Lucinda Lilley, vice president of FBS, told me the decision to publish the guide last year came after a particularly heated meeting of the county board of supervisors over the extension of San Diego’s eviction moratorium. “Housing providers have been attacked,” she says. At the meeting, she explains, “the calls from tenants’ rights groups and the horrible things they said about anyone who owns rental property actually hurt me deeply…” The landlords are awful. The owners are only capitalists. We spend our time helping people and providing them with accommodation. ” Thereby, housing provider.
Landlord language has always been slippery and full of doublespeak to soften the harsh reality of for-profit housing. Self-help evictiona bizarre euphemism for illegal (as if landlords who break the law are just helping themselves), is one example. Mom and dad has often been affixed to owner to describe people who rent a single room in their accommodation but also those who own up to ten buildings. The semantic debate over their very job title speaks to the apparent unease some landlords feel about their business model – housing as a commodity. It’s not sound nice to control if another person can have shelter, especially when that shelter becomes crucial to surviving a pandemic. Moratoriums on evictions, local and federal, combined with growing housing shortages, rising market rents and the inability to afford home ownership, have pushed an already strained and delicate relationship into new contentious waters. . An owner of eight rental properties in North Carolina blogged about her hatred of the two owner and tenant because, in her words, “I don’t believe there is a hierarchy in the relationship between me, the owner, and our clients who choose to rent our homes,” she writes. Except that the hierarchy is very real, and very clear. As Oksana Mironova, a writer and researcher at the Community Service Society of New York puts it, “a conversation about power becomes more of a conversation about who is being mean to someone else.”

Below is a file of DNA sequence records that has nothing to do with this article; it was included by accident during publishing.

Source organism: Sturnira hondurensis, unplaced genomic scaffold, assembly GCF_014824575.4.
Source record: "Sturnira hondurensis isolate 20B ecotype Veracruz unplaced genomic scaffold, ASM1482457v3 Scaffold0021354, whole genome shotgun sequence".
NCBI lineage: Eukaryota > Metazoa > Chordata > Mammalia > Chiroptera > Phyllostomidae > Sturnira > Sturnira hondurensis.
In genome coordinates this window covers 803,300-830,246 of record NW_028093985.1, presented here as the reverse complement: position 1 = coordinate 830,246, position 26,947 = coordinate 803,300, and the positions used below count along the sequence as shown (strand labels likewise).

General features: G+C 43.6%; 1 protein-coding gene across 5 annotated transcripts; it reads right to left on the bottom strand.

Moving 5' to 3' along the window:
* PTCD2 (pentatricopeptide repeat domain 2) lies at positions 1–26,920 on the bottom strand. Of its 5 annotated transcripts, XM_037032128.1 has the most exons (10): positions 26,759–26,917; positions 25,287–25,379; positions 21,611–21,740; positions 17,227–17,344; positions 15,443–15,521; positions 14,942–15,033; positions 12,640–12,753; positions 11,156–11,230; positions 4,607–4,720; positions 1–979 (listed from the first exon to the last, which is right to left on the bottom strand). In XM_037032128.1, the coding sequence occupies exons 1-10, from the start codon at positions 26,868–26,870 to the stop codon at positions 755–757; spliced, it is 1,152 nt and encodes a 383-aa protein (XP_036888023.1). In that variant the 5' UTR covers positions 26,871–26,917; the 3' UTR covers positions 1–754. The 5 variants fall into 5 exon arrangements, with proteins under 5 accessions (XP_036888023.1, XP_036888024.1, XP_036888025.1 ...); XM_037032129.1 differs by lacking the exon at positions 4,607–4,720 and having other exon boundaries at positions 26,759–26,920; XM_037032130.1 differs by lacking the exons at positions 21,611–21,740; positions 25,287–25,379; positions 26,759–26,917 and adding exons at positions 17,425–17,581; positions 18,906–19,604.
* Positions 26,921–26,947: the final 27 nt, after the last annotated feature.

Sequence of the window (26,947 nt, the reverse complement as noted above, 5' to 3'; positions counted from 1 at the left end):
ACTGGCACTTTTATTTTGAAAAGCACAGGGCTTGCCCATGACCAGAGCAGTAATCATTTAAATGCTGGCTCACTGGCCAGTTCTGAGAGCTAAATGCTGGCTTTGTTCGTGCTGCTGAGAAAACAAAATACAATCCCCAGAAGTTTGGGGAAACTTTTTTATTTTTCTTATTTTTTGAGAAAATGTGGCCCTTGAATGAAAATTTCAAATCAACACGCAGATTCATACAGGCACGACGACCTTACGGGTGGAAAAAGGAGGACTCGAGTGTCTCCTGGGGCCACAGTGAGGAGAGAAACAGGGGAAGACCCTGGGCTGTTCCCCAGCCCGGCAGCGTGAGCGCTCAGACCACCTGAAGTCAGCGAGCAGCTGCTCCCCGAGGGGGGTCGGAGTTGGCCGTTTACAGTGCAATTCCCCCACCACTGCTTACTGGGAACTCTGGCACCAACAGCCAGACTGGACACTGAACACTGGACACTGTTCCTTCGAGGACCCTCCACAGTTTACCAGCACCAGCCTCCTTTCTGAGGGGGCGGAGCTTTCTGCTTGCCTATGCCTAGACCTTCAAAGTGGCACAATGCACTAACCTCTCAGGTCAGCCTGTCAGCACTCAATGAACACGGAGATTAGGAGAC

Despite their feelings of persecution, it’s a good time to be a landlord. New York’s “good cause” eviction law is likely dead for this legislative session. Bidding wars have let tenants raise their own rents just to secure a spot. For landlords in the market, “rental price gains have accelerated to new highs” in Brooklyn, Manhattan and Queens, according to a recent Douglas Elliman report. And landlords of rent-stabilized units were recently granted their biggest rent hike in a decade by the city’s board of directors, despite complaining it wasn’t enough. On the other side, tenants – most New Yorkers – pay 30% of their income to their “housing provider”, month after month. Of course, not all owners are hung up on their name. Dustin Heiner, who coaches other real estate investors through his website and podcast, Main Passive Income, says he doesn’t care. “If someone doesn’t like the word owner or they use the word owner in a negative way, it’s probably true,” he told me. “The owner is probably bad.”